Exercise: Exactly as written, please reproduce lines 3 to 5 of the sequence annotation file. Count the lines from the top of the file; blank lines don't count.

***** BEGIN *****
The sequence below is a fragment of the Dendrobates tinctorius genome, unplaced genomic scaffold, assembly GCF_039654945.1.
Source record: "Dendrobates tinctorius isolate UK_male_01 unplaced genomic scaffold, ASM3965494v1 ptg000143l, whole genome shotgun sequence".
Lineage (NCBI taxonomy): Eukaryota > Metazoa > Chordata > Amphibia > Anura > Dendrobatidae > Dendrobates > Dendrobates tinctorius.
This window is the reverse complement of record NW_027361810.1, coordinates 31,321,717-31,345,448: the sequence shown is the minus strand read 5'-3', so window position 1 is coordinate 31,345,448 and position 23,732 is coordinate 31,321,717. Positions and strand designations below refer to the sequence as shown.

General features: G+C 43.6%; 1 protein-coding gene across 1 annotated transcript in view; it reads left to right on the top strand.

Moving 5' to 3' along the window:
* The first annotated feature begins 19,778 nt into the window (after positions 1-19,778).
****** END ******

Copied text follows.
Lineage (NCBI taxonomy): Eukaryota > Metazoa > Chordata > Amphibia > Anura > Dendrobatidae > Dendrobates > Dendrobates tinctorius.
This window is the reverse complement of record NW_027361810.1, coordinates 31,321,717-31,345,448: the sequence shown is the minus strand read 5'-3', so window position 1 is coordinate 31,345,448 and position 23,732 is coordinate 31,321,717. Positions and strand designations below refer to the sequence as shown.

General features: G+C 43.6%; 1 protein-coding gene across 1 annotated transcript in view; it reads left to right on the top strand.